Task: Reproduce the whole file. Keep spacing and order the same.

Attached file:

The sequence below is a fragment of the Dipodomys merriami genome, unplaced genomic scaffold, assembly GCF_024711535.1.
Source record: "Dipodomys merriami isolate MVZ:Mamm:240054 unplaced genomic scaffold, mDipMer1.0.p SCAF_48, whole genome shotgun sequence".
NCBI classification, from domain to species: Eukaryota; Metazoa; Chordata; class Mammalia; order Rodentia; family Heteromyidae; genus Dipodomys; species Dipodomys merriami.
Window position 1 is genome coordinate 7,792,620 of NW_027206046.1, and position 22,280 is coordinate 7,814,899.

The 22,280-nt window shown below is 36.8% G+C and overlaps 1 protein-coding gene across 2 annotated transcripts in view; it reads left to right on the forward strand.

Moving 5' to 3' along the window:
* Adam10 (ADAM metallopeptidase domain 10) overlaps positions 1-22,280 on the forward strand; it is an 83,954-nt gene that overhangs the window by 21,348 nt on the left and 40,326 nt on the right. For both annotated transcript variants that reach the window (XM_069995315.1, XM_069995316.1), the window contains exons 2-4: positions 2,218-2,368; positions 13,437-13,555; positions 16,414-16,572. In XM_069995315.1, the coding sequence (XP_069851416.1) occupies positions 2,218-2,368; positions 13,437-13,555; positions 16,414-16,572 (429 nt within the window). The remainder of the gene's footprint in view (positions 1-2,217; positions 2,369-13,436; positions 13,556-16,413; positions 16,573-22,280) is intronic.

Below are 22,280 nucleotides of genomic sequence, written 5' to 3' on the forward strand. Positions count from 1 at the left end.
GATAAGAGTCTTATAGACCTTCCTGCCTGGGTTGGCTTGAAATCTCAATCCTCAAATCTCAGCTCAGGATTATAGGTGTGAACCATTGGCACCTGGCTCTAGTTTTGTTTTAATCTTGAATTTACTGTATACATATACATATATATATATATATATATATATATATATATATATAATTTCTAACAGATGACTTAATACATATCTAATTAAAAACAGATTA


The sequence below is a fragment of the Dipodomys merriami genome, unplaced genomic scaffold, assembly GCF_024711535.1.
Source record: "Dipodomys merriami isolate MVZ:Mamm:240054 unplaced genomic scaffold, mDipMer1.0.p SCAF_48, whole genome shotgun sequence".
NCBI classification, from domain to species: Eukaryota; Metazoa; Chordata; class Mammalia; order Rodentia; family Heteromyidae; genus Dipodomys; species Dipodomys merriami.
Window position 1 is genome coordinate 7,792,620 of NW_027206046.1, and position 22,280 is coordinate 7,814,899.

The 22,280-nt window shown below is 36.8% G+C and overlaps 1 protein-coding gene across 2 annotated transcripts in view; it reads left to right on the forward strand.

Moving 5' to 3' along the window:
* Adam10 (ADAM metallopeptidase domain 10) overlaps positions 1-22,280 on the forward strand; it is an 83,954-nt gene that overhangs the window by 21,348 nt on the left and 40,326 nt on the right. For both annotated transcript variants that reach the window (XM_069995315.1, XM_069995316.1), the window contains exons 2-4: positions 2,218-2,368; positions 13,437-13,555; positions 16,414-16,572. In XM_069995315.1, the coding sequence (XP_069851416.1) occupies positions 2,218-2,368; positions 13,437-13,555; positions 16,414-16,572 (429 nt within the window). The remainder of the gene's footprint in view (positions 1-2,217; positions 2,369-13,436; positions 13,556-16,413; positions 16,573-22,280) is intronic.

Below are 22,280 nucleotides of genomic sequence, written 5' to 3' on the forward strand. Positions count from 1 at the left end.
GATAAGAGTCTTATAGACCTTCCTGCCTGGGTTGGCTTGAAATCTCAATCCTCAAATCTCAGCTCAGGATTATAGGTGTGAACCATTGGCACCTGGCTCTAGTTTTGTTTTAATCTTGAATTTACTGTATACATATACATATATATATATATATATATATATATATATATATATAATTTCTAACAGATGACTTAATACATATCTAATTAAAAACAGATTA